fatty acids from this post...
Then, I look at other fatty acids in each of the oils and additional confusion sets in, with the function, or mechanism of other fatty acids contained in those oils.
Another example, coconut oil. It contains a lot of lauric acid (47.5%) But, so what? (not to sound cheeky) What does that mean other than the fact that lauric acid is a saturated fatty acid, C12, so it's a medium chain fatty acid, no double bonds, which offers a long shelf life. What is the effect, or benefit of lauric acid? What can I expect from the lauric acid in coconut oil?
And, coconut oil also contains unsaturated fats with "18.1% myristic acid (C14), 8.8% palmitic acid (C16), and a titch of stearic, oleic, linoleic, and arachidic acids. Because of this saturation, this is a very long lasting oil." C16 palmitic acid and C18 stearic acid are also saturated fatty acids, as well as myristic acid (C14)
Stearic acid - helps with moisture retention, flexibility of skin and skin repair (saturated C18), it also provides thickening properties - how? why? is it because it's a saturated fat?
And myristic acid (C14), which is much like stearic acid, but it's considered a penetration enhancer - why is this considered a penetration enhancer when it's similar to stearic acid which works as a co-emulsifier and thickener.
GLA - helps with inflamed skin, and helps restore barrier function (polyunsaturated - omega 6 - C18:3)
I'm not trying to be a chemist. I just would like some basic understanding so that when I look at the fatty acid profile of an oil I can say, oh, hey, this has lots of myristic acid, so I can expect __________ from this oil because myristic acid does __________________ by way of __________________ (in an easy to understand way) :-)
If you're just joining us, I suggest reading part one and part two of this post from earlier this week?
What does stearic acid offer to our skin? Stearic acid is a saturated fatty acid that has reported anti-viral and anti-inflammatory properties, as well as thickening properties. Adding stearic acid or a butter containing it will be thicker than those without. This thickening power is thanks to the structure of the molecule in that it lies straight, meaning that more molecules can pack into a smaller space, making it thicker. (Check out this post...) As well, it can make our skin feel slightly colder than using a product without it.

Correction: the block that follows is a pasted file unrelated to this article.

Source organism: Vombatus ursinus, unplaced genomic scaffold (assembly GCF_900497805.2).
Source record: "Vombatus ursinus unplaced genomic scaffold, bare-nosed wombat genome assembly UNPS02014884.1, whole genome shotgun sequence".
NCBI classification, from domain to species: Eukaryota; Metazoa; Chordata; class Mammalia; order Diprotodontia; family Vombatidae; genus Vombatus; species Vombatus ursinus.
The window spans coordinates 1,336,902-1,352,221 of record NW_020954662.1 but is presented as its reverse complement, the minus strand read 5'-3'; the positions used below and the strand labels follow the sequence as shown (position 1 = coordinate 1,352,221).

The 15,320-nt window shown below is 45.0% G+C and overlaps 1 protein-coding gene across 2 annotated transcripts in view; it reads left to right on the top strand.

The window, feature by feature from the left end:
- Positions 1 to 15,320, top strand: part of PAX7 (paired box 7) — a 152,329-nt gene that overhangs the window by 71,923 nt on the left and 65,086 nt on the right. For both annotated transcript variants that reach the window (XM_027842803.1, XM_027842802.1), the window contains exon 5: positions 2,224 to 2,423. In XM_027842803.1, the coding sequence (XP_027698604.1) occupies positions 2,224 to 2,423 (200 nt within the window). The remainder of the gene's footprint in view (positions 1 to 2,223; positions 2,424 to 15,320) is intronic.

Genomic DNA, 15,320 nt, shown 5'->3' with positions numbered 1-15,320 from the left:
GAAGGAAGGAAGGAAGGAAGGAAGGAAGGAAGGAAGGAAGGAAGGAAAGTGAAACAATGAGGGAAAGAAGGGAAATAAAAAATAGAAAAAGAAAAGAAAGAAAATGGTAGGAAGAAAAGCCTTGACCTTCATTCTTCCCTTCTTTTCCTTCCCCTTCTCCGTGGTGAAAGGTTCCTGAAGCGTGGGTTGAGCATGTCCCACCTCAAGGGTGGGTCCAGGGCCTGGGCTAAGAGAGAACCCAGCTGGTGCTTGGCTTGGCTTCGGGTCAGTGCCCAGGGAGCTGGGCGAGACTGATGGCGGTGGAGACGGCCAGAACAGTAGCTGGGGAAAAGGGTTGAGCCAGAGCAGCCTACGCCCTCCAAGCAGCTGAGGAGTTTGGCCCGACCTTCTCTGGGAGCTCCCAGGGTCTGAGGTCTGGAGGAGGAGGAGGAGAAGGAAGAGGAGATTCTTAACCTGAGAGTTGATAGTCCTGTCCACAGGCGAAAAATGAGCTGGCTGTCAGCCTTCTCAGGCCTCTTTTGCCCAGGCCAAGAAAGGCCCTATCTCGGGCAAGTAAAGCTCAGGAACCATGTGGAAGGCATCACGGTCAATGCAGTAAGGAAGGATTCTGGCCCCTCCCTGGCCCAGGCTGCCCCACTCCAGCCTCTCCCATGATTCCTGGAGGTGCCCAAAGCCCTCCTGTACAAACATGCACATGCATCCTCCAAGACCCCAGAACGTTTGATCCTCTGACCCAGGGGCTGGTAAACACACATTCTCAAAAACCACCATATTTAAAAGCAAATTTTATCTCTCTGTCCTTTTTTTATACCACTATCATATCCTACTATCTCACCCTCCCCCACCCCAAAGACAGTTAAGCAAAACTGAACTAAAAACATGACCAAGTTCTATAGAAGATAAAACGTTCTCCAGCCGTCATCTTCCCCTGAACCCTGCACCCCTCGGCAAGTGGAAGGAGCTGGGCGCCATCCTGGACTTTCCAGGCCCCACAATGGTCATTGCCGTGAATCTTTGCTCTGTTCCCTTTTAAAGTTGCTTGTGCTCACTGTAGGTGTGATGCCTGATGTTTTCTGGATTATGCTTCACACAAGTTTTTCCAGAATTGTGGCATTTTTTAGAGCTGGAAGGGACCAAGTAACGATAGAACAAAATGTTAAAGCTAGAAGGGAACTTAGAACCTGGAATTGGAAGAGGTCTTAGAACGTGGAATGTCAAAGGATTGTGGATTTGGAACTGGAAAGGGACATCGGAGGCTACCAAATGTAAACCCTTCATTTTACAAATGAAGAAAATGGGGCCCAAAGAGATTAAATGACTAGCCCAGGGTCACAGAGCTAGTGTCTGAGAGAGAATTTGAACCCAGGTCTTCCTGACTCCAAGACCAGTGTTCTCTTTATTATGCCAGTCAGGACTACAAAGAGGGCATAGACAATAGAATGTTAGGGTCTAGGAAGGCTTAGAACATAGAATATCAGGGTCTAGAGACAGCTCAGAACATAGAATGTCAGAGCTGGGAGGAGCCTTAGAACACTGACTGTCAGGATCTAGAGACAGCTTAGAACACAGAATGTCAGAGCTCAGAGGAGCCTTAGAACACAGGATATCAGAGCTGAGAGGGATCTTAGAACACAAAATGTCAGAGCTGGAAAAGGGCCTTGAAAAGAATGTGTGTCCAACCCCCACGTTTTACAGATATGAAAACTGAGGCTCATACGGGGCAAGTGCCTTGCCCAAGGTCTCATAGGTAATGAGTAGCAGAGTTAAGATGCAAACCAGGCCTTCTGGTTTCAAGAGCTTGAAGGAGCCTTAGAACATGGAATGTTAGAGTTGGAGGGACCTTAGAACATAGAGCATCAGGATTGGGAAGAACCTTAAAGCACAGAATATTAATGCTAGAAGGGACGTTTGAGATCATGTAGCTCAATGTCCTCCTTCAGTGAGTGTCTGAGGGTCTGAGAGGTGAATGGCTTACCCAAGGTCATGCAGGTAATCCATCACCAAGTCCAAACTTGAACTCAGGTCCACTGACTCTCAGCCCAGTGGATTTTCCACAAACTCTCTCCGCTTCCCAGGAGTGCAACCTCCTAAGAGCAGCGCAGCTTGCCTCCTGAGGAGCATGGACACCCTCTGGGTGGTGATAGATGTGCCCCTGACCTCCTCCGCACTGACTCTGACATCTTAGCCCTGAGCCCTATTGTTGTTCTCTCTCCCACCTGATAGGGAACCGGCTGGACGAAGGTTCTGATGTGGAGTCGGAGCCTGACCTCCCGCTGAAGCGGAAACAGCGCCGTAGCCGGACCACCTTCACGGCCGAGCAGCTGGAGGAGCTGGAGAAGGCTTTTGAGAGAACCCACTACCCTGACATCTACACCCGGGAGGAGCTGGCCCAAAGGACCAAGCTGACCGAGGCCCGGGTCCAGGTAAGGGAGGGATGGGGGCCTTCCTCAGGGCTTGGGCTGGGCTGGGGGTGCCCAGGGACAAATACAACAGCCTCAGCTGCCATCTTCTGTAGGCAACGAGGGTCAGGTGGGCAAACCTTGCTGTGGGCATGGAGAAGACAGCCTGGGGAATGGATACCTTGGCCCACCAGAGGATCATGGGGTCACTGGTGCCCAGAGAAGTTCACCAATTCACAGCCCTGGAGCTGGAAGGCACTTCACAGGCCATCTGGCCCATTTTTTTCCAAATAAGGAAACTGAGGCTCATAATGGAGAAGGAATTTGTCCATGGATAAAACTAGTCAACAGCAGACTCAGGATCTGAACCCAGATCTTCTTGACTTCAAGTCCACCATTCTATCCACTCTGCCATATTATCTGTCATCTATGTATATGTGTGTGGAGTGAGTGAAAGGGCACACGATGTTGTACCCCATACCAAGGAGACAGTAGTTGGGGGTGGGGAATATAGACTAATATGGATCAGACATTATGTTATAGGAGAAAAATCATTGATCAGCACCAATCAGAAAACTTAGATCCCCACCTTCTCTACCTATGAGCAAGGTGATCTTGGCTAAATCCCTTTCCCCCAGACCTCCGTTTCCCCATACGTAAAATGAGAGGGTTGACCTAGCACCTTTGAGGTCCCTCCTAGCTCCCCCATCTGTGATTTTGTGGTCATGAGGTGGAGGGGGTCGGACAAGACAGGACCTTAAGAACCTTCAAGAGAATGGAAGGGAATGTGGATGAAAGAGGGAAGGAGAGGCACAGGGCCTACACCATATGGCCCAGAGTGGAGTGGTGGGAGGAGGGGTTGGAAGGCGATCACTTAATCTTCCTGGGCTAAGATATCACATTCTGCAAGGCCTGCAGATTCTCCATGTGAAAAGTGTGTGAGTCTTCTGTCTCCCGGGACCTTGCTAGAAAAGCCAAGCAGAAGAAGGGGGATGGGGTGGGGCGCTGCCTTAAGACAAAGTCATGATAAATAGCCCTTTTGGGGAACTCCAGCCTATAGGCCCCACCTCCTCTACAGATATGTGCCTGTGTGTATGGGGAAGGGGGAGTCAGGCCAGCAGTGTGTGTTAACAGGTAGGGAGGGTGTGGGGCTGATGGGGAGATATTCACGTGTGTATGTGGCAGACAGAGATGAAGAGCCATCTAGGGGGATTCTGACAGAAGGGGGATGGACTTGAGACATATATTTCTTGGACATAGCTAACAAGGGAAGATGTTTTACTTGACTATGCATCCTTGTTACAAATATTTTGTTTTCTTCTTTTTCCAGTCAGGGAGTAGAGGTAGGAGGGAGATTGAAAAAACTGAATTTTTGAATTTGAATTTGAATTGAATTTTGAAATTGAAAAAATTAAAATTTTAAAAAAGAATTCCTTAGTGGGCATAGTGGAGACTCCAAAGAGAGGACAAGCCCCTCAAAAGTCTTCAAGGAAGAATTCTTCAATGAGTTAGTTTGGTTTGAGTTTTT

What does lauric acid offer to our skin? Lauric acid is a saturated fatty acid that has reported anti-microbial properties that could be used as treatment for acne issues. It will help to thicken the products we make containing it.
What does myristic acid offer to our skin? It is a saturated fatty acid that will help to thicken the products we make containing it and it will offer moisturizing to our skin. I could not find anything indicating it was a penetration enhancer.
What does palmitic acid offer to our skin? It is a saturated fatty acid that will help to thicken the products we making containing it and will offer moisturizing to our skin.
I'm afraid I can't find much on lauric, myristic, or palmitic acid on the 'net or in my textbooks. I am presenting what I have found. Please send me anything you might have from reputable sources about these acids if you have them! I'd be thrilled to read them!
You could say that stearic acid will offer moisturizing because it's found in this or that butter, that it will thicken the product in which we use it thanks to the structure of its molecule and high melting point.
I'm afraid I can't offer much in the way of information on the other fatty acids as there just isn't any great information out there.
Linus Pauling Institute
Anti-microbial property of lauric acid against Propionibacterium acnes
Topical application of docanosol or stearic acid containing creams reduces the severity of phenol wounds in mice